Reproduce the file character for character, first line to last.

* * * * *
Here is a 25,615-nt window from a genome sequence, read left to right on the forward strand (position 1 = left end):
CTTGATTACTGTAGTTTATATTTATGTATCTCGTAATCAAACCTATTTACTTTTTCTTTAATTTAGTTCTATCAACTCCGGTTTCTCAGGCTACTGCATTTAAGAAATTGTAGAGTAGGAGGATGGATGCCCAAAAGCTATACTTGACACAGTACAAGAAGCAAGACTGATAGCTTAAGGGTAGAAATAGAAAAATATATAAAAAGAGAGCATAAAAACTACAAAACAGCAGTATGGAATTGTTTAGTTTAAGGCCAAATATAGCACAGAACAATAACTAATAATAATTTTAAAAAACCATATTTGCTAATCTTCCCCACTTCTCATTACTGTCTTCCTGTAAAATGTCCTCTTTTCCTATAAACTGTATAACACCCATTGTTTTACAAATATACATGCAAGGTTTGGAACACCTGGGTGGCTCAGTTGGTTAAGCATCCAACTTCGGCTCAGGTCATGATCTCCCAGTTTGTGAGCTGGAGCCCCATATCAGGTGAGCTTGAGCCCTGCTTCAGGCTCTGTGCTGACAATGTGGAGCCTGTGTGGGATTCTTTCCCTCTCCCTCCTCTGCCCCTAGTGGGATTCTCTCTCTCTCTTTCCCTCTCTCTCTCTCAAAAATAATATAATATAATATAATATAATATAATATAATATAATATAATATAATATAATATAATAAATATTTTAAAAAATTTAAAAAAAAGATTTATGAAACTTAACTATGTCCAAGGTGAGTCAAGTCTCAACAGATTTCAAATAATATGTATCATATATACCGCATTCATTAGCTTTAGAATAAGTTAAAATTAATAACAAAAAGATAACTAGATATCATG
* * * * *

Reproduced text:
Here is a 25,615-nt window from a genome sequence, read left to right on the forward strand (position 1 = left end):
CTTGATTACTGTAGTTTATATTTATGTATCTCGTAATCAAACCTATTTACTTTTTCTTTAATTTAGTTCTATCAACTCCGGTTTCTCAGGCTACTGCATTTAAGAAATTGTAGAGTAGGAGGATGGATGCCCAAAAGCTATACTTGACACAGTACAAGAAGCAAGACTGATAGCTTAAGGGTAGAAATAGAAAAATATATAAAAAGAGAGCATAAAAACTACAAAACAGCAGTATGGAATTGTTTAGTTTAAGGCCAAATATAGCACAGAACAATAACTAATAATAATTTTAAAAAACCATATTTGCTAATCTTCCCCACTTCTCATTACTGTCTTCCTGTAAAATGTCCTCTTTTCCTATAAACTGTATAACACCCATTGTTTTACAAATATACATGCAAGGTTTGGAACACCTGGGTGGCTCAGTTGGTTAAGCATCCAACTTCGGCTCAGGTCATGATCTCCCAGTTTGTGAGCTGGAGCCCCATATCAGGTGAGCTTGAGCCCTGCTTCAGGCTCTGTGCTGACAATGTGGAGCCTGTGTGGGATTCTTTCCCTCTCCCTCCTCTGCCCCTAGTGGGATTCTCTCTCTCTCTTTCCCTCTCTCTCTCTCAAAAATAATATAATATAATATAATATAATATAATATAATATAATATAATATAATATAATATAATAAATATTTTAAAAAATTTAAAAAAAAGATTTATGAAACTTAACTATGTCCAAGGTGAGTCAAGTCTCAACAGATTTCAAATAATATGTATCATATATACCGCATTCATTAGCTTTAGAATAAGTTAAAATTAATAACAAAAAGATAACTAGATATCATG